Does a Dishwasher need it's own dedicated circuit?

casey_oaklandFebruary 20, 2009

I have a dedicated 20 amp circuit in my kitchen meant for a dishwasher.

Can I run an electrical outlet off that same circuit? I live in Mass if that makes a difference in regards to code?

Ideally i would like to run an AC unit in the summer off that outlet but I can understand if this is not feasible.

Would it be better to jump off a counter top GFI to create the new outlet?

Any advice is greatly appreciated.

Thanks!

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randy427

Neither is either legal or adviseable.
The DW is to have its own dedicated circuit, though disposals are often found here, also.
The counter-top circuits are not intended for this purpose, and would probably be overloaded with the AC and almost any kitchen appliance.
The DW and AC running at the same time would also certainly pop the CB.

    Bookmark   February 20, 2009 at 3:30PM
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casey_oakland

Thanks for the info!

I figured as much in regards to the AC Unit : /
Unfortunately running a new dedicated wire for that wouldn't be an option either. It looks like I will need to scrap that idea.

Do you think if i keep the load to standard appliances I would be ok or is this just a major violation?

    Bookmark   February 20, 2009 at 3:52PM
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brickeyee

"The DW is to have its own dedicated circuit, though disposals are often found here, also."

Not required by the NEC.
The DW and disposal cannot be on the kitchen counter circuit, but unless the manufacturer requires a separate circuit you could put other outlets on the circuit with the DW (lights, plugs in the basement, etc.).

    Bookmark   February 20, 2009 at 4:05PM
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dezwit

Good call brickeyee.
It may be advisable but not required.

    Bookmark   February 20, 2009 at 6:10PM
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brickeyee

Mort DWs are actually a small enough lad to easily share with a GD.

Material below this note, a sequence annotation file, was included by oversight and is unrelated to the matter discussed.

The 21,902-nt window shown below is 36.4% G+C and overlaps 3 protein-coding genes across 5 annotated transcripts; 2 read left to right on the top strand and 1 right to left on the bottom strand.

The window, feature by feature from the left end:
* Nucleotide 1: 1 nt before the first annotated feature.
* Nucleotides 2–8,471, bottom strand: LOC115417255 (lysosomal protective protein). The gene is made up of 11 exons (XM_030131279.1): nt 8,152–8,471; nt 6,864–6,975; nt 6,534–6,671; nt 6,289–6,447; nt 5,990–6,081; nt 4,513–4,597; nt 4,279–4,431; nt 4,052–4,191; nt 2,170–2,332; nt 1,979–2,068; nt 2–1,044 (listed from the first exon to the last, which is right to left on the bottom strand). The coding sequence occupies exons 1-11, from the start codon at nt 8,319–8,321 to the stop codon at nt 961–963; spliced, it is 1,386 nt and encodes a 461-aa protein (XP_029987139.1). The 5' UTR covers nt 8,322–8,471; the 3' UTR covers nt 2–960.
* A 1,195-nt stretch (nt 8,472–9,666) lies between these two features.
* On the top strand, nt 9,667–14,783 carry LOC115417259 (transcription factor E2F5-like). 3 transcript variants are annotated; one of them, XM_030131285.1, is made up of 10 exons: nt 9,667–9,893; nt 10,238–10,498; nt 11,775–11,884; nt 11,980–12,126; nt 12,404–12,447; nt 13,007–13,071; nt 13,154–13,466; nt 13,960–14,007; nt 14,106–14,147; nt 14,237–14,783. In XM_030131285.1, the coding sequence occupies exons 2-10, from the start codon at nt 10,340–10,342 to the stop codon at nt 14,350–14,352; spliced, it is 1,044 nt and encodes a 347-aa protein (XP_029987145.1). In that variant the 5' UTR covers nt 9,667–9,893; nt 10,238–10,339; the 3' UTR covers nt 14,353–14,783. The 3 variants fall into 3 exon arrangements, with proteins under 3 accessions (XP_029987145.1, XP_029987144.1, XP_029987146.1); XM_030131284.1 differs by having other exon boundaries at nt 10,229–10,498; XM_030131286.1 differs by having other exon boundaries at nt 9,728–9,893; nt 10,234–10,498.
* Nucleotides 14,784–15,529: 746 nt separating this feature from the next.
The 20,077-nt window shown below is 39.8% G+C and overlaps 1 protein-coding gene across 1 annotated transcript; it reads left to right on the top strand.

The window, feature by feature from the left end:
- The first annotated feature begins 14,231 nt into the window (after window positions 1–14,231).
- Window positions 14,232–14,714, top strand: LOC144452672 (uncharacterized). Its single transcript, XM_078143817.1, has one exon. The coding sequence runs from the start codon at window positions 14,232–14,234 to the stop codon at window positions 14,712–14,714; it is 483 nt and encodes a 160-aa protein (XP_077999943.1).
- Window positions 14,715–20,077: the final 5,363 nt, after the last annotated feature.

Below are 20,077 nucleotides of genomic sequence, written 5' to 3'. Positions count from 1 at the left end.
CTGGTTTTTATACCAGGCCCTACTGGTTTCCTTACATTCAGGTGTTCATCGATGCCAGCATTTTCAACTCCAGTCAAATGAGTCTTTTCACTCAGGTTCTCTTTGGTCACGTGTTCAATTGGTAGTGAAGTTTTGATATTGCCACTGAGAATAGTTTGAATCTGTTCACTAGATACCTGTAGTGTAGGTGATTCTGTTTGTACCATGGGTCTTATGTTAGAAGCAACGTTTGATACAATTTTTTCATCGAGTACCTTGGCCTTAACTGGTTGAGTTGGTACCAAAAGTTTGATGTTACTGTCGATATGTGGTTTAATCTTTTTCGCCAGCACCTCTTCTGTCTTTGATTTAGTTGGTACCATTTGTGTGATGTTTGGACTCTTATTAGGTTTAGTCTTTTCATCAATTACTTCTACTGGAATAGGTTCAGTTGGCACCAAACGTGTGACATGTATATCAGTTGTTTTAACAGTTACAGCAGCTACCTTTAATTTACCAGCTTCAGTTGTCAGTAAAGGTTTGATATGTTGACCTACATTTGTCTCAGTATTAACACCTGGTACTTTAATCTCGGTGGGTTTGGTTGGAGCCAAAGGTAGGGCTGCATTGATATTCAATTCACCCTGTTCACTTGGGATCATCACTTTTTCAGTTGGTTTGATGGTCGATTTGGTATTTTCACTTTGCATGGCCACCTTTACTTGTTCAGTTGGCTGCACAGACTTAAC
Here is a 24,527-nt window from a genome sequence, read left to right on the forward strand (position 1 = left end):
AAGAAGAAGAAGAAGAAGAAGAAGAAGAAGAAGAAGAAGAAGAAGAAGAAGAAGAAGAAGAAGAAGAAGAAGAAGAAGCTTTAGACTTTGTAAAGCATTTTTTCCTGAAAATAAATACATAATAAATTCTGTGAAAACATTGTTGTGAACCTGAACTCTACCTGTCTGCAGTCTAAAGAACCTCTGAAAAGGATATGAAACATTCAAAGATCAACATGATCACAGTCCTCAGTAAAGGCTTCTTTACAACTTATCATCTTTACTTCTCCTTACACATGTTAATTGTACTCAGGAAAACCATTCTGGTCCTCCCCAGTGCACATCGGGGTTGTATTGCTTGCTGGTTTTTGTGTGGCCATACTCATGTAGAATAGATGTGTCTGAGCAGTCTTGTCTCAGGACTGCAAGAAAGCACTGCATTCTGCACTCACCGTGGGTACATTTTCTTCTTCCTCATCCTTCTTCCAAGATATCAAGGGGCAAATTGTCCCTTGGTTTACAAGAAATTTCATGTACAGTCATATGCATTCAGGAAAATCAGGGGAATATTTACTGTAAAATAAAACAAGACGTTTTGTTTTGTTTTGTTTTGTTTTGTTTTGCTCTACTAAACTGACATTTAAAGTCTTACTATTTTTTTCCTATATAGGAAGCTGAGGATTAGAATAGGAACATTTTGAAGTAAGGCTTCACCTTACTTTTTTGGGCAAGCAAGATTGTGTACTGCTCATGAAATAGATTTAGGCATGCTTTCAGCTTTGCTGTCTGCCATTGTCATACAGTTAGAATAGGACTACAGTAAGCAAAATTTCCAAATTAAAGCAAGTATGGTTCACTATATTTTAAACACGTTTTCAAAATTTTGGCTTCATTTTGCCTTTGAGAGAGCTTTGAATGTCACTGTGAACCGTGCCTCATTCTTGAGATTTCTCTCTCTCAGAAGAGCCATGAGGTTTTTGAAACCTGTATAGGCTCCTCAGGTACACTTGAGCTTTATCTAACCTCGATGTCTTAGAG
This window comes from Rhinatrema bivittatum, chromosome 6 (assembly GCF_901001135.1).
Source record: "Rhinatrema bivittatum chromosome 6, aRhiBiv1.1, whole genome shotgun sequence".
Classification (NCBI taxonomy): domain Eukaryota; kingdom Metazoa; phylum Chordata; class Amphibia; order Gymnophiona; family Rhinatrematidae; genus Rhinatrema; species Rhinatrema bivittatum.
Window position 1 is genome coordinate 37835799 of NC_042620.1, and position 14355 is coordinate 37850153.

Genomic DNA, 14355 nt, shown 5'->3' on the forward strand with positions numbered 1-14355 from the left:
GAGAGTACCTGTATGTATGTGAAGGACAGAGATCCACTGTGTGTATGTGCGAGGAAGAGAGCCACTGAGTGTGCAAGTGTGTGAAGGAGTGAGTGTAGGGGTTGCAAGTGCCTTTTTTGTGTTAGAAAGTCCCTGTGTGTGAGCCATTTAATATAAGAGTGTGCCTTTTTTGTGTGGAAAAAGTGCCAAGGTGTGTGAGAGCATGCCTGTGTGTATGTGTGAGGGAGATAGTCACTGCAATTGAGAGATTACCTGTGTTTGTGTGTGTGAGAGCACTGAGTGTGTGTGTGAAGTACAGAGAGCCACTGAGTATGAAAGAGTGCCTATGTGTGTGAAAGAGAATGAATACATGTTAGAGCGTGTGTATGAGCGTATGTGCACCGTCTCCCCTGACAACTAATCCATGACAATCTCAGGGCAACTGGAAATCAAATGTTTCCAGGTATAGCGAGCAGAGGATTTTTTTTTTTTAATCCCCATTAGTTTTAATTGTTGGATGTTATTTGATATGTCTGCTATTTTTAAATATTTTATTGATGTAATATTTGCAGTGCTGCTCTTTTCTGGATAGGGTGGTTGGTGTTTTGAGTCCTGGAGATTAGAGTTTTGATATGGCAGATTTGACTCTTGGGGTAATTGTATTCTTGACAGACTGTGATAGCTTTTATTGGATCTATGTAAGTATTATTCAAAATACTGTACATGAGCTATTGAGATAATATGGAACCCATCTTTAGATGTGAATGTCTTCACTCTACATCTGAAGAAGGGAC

The largest load they usually have is the booster water heater installed in them and sometimes the heating element for drying, though many newer units use 'condensation drying.'

They heat the water to a higher temperature, then condense the water vapor evaporating from the dishes on the walls of the unit.

    Bookmark   February 21, 2009 at 10:56AM
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casey_oakland

Thanks All,

I think the issue with adding an outlet as opposed to a hard wired GD is the "unknown" factor. The load from a shared outlet will be determined by what ever is plugged in and seeing this can not be 100% pre-determined i imagine it's best to avoid. Would you agree?

    Bookmark   February 21, 2009 at 11:23AM
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brickeyee

If the outlet is under the sink for the GD it is not a "shared outlet."
While it is possible to open the cabinet and plug something in, by simply using a single receptacle instead of a duplex it sort of becomes moot.

    Bookmark   February 22, 2009 at 10:16AM
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casey_oakland

Thanks Brickeyee,

I appreciate your feedback..

The thing is, for me the original intention of extending off the DW outlet was to add an aditional recepticle in the kitchen area for use with other things / not the GD. My current setup has the GD seperat from the DW so that isnt really a problem for me. I did find out from another forum and researched a DW manufacturer instalation specs that it is (recomended) that the DW be on it's own circuit / with the posibility of sharing with a GD with a 20a dedicated circuit. Nothing mentioned however for sharing with another recepticle.

hmmmm?